Broadway and BDSM...

Broadway and BDSM...

For some people, many in fact, bondage, domination, and sadomasochism can be healthy parts of one's sex life. For many, it can actually be vital in developing insight into one's own character and building self-esteem. Granted, here I am saying this, a man whose own sex practices would make french vanilla ice cream look kinky. Still, we live in an age where people become sexually active at a younger age, where sex education is seemingly no longer the responsibility of one's parents, and where fidelity in relationship does not necessarily mandate sexual monogamy.


It's no secret that I see a therapist on a regular basis. At the urging of a friend back in 2007, I started working with Blake. As one would expect, after seeing a shrink for that long, we've gone progressively deeper into some of my underlying issues. For a long time, I've been resistant to one topic in particular: my physical health. Now that my wedding, honeymoon, and first year of grieving over Nanny have passed, Blake has started pushing me on this important part of my overall well-being. Today was our first day, and it wasn't pretty. First, some back-story... Towards the end of high school and the beginning of college, because of depression and issues with my body image, I started struggling with bulimia. Although my practice of the eating disorder was short-lived, it had lasting effects on me ranging from dental issues to hair loss. Even to this day, in those moments where I detest what I see in the mirror, I'm tempted to act out. These days, at 40 pounds over what culture, websites, and doctors say would be an ideal weight for someone my height, people tend to not believe me when I share my past. Truth is, I don't look like someone who's ever dealt with an eating disorder... appearances can be deceiving.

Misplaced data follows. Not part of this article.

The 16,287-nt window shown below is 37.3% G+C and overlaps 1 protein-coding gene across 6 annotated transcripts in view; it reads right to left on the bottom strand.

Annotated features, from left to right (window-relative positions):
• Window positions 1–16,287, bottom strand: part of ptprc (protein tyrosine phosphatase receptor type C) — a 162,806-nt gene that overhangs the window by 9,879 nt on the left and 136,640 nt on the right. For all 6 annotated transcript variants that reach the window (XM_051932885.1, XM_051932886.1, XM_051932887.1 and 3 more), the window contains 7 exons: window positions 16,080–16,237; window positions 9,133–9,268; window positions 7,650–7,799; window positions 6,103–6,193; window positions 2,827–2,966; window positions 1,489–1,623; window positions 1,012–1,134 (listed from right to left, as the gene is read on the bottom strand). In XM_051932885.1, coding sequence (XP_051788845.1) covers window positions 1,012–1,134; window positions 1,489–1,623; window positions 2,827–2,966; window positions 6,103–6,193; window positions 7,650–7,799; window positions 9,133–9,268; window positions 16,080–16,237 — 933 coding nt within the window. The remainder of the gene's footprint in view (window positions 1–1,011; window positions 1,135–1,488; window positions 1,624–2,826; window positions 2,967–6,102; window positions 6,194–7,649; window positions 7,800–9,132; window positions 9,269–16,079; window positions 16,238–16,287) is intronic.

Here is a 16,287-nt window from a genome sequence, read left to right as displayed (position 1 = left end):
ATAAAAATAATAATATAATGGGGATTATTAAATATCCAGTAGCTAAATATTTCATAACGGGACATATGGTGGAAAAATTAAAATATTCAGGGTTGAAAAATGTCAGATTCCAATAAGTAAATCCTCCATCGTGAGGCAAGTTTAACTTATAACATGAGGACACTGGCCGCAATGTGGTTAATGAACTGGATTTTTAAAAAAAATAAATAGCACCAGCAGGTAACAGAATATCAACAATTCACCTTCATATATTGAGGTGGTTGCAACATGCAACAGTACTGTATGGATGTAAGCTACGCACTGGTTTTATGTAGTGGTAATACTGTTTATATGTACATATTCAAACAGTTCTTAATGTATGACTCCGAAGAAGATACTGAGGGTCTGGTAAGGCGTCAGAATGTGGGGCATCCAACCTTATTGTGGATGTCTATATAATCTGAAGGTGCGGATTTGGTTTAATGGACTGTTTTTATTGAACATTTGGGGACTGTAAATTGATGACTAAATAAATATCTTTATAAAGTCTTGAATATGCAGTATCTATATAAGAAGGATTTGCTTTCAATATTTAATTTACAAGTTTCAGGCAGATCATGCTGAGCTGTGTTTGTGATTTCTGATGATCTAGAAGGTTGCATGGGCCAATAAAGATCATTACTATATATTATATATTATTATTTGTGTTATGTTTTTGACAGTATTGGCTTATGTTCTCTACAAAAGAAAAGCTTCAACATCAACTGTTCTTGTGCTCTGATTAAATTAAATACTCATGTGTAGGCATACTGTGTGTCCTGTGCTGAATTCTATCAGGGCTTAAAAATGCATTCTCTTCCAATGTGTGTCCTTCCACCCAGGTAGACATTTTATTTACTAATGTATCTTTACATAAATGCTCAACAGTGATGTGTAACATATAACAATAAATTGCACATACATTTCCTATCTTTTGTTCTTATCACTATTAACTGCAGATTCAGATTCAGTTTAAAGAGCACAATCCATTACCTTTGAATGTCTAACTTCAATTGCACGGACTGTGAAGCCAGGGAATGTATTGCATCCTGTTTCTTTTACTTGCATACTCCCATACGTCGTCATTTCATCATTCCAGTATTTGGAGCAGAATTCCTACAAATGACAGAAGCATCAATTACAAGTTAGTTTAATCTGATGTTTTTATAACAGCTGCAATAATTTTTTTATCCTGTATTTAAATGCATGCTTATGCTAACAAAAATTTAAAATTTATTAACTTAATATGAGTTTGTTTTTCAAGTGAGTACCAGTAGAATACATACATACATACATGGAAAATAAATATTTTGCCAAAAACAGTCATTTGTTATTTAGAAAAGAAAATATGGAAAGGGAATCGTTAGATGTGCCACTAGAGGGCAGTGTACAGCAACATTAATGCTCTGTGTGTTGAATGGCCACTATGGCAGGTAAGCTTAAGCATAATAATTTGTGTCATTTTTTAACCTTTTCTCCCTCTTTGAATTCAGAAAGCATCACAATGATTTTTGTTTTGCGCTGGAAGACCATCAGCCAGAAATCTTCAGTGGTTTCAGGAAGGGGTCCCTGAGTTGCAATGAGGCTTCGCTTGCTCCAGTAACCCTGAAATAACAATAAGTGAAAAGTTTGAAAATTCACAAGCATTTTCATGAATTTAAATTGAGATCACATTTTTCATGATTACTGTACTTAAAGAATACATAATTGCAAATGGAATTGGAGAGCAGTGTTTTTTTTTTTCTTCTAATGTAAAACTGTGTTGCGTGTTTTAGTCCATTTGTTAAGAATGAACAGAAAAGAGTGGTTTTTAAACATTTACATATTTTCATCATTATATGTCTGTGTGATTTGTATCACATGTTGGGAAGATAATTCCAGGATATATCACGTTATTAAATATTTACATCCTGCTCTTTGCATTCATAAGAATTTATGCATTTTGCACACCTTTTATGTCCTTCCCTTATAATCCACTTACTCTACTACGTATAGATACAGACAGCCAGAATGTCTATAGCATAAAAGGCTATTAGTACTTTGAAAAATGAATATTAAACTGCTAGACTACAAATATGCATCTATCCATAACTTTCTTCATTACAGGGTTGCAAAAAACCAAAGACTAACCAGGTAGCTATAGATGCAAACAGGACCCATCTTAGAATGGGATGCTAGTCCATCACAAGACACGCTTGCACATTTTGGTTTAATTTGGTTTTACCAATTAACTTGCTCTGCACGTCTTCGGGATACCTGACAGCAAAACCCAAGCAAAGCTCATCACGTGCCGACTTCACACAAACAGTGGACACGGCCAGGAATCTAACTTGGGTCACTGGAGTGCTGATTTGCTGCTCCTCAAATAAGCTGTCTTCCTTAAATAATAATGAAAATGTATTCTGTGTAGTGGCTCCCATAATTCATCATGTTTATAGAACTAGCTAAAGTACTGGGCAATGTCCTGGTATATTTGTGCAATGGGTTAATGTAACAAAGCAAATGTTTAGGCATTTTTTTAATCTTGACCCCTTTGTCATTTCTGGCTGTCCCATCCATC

After a former relationship ended back in 2008, I became obsessed. Having never been a fan of strength training, I got a gym membership for the sole sake of killing myself on the elliptical. Three to four days a week, an hour a day, wearing sweats, a hoody, and a winter cap on my head. I made it down to my "ideal weight," and then suddenly, I stopped. I don't really know what happened, but the desire to continue my routine had dissipated.

A few days before my trip to NY with Frankie ended, we were in Times Square making a Starbucks run. Sitting outside the door on the concrete was a woman whom I will not soon forget. Her face gaunt, her frame emaciated, her skin hanging from her bones, she was the public service announcement epitome of someone who deals with anorexia. Truth is I don't know her story, much less her name. I don't know if her struggle is with an eating disorder or some other illness. What I do know is that I felt a connection to her, albeit brief and superficial. In seeing her, I felt a level of fear rise within me. Cue my session with Blake.

So, why am I so resistant to being proactive about my physical health and quitting smoking? I think I'm scared of going too far again. I'm worried about disappointing people. I'm hostile to the idea of having something as simple as a vice taken away from me. I'm concerned that in the end, I'll still feel like I'm not enough. I'm horrified that I'll become something else that I might hate. I'm angry that I always seem to have one battle after another that needs fought.

I'm not making any decisions today. I'm not jumping to any rash conclusions. And while I'm sure that this might be an excessively vulnerable topic for some people, I still believe that there is power in voicing our fears, in opening up to others in the face of personal struggles, especially those struggles that would otherwise force us into seclusion or isolation. There's something that happens when we start believing that we're not alone.